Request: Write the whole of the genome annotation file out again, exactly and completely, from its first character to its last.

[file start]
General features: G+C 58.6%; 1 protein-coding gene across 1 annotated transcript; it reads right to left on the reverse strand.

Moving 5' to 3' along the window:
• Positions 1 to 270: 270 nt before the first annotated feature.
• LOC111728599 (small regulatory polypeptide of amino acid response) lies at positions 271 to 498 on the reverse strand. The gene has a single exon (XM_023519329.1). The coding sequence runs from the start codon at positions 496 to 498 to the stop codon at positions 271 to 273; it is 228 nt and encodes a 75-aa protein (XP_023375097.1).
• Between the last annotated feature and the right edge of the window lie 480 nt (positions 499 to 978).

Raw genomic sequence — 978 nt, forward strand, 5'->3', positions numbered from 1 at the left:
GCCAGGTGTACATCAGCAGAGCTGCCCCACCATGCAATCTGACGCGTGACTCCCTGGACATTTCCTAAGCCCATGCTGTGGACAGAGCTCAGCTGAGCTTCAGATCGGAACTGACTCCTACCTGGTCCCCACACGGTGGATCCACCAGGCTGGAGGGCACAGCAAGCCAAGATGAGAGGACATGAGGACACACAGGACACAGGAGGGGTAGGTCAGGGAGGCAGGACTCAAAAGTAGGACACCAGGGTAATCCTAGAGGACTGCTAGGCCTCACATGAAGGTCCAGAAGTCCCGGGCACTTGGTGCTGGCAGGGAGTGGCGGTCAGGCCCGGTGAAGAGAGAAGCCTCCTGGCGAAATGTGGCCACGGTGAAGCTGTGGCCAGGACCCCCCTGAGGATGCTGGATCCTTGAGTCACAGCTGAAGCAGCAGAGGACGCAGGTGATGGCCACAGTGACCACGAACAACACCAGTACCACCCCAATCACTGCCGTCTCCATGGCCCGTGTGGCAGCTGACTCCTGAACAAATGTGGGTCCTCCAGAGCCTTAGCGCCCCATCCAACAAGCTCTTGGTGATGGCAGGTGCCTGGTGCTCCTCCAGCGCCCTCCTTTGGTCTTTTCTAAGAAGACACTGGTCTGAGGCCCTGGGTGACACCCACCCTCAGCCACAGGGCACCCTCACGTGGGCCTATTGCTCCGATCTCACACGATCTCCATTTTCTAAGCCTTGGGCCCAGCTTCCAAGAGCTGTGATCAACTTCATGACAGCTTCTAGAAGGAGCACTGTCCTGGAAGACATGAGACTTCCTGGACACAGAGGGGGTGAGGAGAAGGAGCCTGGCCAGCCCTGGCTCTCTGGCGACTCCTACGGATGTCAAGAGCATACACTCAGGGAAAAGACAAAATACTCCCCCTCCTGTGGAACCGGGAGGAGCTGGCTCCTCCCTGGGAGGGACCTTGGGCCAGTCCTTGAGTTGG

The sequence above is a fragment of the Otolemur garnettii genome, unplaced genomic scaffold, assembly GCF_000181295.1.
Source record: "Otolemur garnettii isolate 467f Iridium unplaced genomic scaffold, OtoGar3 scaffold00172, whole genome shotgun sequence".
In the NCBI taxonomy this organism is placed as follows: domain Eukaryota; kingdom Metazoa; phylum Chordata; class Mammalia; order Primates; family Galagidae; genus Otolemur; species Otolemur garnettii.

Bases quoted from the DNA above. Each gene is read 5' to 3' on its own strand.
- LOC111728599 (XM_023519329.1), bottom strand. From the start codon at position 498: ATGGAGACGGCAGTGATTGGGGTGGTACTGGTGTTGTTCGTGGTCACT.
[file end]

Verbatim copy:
General features: G+C 58.6%; 1 protein-coding gene across 1 annotated transcript; it reads right to left on the reverse strand.

Moving 5' to 3' along the window:
• Positions 1 to 270: 270 nt before the first annotated feature.
• LOC111728599 (small regulatory polypeptide of amino acid response) lies at positions 271 to 498 on the reverse strand. The gene has a single exon (XM_023519329.1). The coding sequence runs from the start codon at positions 496 to 498 to the stop codon at positions 271 to 273; it is 228 nt and encodes a 75-aa protein (XP_023375097.1).
• Between the last annotated feature and the right edge of the window lie 480 nt (positions 499 to 978).

Raw genomic sequence — 978 nt, forward strand, 5'->3', positions numbered from 1 at the left:
GCCAGGTGTACATCAGCAGAGCTGCCCCACCATGCAATCTGACGCGTGACTCCCTGGACATTTCCTAAGCCCATGCTGTGGACAGAGCTCAGCTGAGCTTCAGATCGGAACTGACTCCTACCTGGTCCCCACACGGTGGATCCACCAGGCTGGAGGGCACAGCAAGCCAAGATGAGAGGACATGAGGACACACAGGACACAGGAGGGGTAGGTCAGGGAGGCAGGACTCAAAAGTAGGACACCAGGGTAATCCTAGAGGACTGCTAGGCCTCACATGAAGGTCCAGAAGTCCCGGGCACTTGGTGCTGGCAGGGAGTGGCGGTCAGGCCCGGTGAAGAGAGAAGCCTCCTGGCGAAATGTGGCCACGGTGAAGCTGTGGCCAGGACCCCCCTGAGGATGCTGGATCCTTGAGTCACAGCTGAAGCAGCAGAGGACGCAGGTGATGGCCACAGTGACCACGAACAACACCAGTACCACCCCAATCACTGCCGTCTCCATGGCCCGTGTGGCAGCTGACTCCTGAACAAATGTGGGTCCTCCAGAGCCTTAGCGCCCCATCCAACAAGCTCTTGGTGATGGCAGGTGCCTGGTGCTCCTCCAGCGCCCTCCTTTGGTCTTTTCTAAGAAGACACTGGTCTGAGGCCCTGGGTGACACCCACCCTCAGCCACAGGGCACCCTCACGTGGGCCTATTGCTCCGATCTCACACGATCTCCATTTTCTAAGCCTTGGGCCCAGCTTCCAAGAGCTGTGATCAACTTCATGACAGCTTCTAGAAGGAGCACTGTCCTGGAAGACATGAGACTTCCTGGACACAGAGGGGGTGAGGAGAAGGAGCCTGGCCAGCCCTGGCTCTCTGGCGACTCCTACGGATGTCAAGAGCATACACTCAGGGAAAAGACAAAATACTCCCCCTCCTGTGGAACCGGGAGGAGCTGGCTCCTCCCTGGGAGGGACCTTGGGCCAGTCCTTGAGTTGG

The sequence above is a fragment of the Otolemur garnettii genome, unplaced genomic scaffold, assembly GCF_000181295.1.
Source record: "Otolemur garnettii isolate 467f Iridium unplaced genomic scaffold, OtoGar3 scaffold00172, whole genome shotgun sequence".
In the NCBI taxonomy this organism is placed as follows: domain Eukaryota; kingdom Metazoa; phylum Chordata; class Mammalia; order Primates; family Galagidae; genus Otolemur; species Otolemur garnettii.

Bases quoted from the DNA above. Each gene is read 5' to 3' on its own strand.
- LOC111728599 (XM_023519329.1), bottom strand. From the start codon at position 498: ATGGAGACGGCAGTGATTGGGGTGGTACTGGTGTTGTTCGTGGTCACT.